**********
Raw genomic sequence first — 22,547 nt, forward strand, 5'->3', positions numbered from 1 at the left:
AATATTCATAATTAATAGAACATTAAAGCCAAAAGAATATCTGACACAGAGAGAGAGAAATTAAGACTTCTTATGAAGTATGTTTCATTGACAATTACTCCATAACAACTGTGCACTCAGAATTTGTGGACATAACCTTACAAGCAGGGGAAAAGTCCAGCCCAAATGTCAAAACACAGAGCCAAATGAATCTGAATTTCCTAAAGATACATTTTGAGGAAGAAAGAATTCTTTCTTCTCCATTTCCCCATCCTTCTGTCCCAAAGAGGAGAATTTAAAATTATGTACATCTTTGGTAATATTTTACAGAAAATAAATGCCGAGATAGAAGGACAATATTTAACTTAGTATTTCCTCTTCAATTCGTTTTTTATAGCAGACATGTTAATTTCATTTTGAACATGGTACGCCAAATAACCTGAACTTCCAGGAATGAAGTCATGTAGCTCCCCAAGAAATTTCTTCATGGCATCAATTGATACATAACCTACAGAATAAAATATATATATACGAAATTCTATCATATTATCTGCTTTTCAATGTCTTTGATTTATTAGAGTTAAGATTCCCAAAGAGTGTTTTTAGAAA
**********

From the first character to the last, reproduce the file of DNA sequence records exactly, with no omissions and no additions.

Raw genomic sequence first — 22,547 nt, forward strand, 5'->3', positions numbered from 1 at the left:
AATATTCATAATTAATAGAACATTAAAGCCAAAAGAATATCTGACACAGAGAGAGAGAAATTAAGACTTCTTATGAAGTATGTTTCATTGACAATTACTCCATAACAACTGTGCACTCAGAATTTGTGGACATAACCTTACAAGCAGGGGAAAAGTCCAGCCCAAATGTCAAAACACAGAGCCAAATGAATCTGAATTTCCTAAAGATACATTTTGAGGAAGAAAGAATTCTTTCTTCTCCATTTCCCCATCCTTCTGTCCCAAAGAGGAGAATTTAAAATTATGTACATCTTTGGTAATATTTTACAGAAAATAAATGCCGAGATAGAAGGACAATATTTAACTTAGTATTTCCTCTTCAATTCGTTTTTTATAGCAGACATGTTAATTTCATTTTGAACATGGTACGCCAAATAACCTGAACTTCCAGGAATGAAGTCATGTAGCTCCCCAAGAAATTTCTTCATGGCATCAATTGATACATAACCTACAGAATAAAATATATATATACGAAATTCTATCATATTATCTGCTTTTCAATGTCTTTGATTTATTAGAGTTAAGATTCCCAAAGAGTGTTTTTAGAAA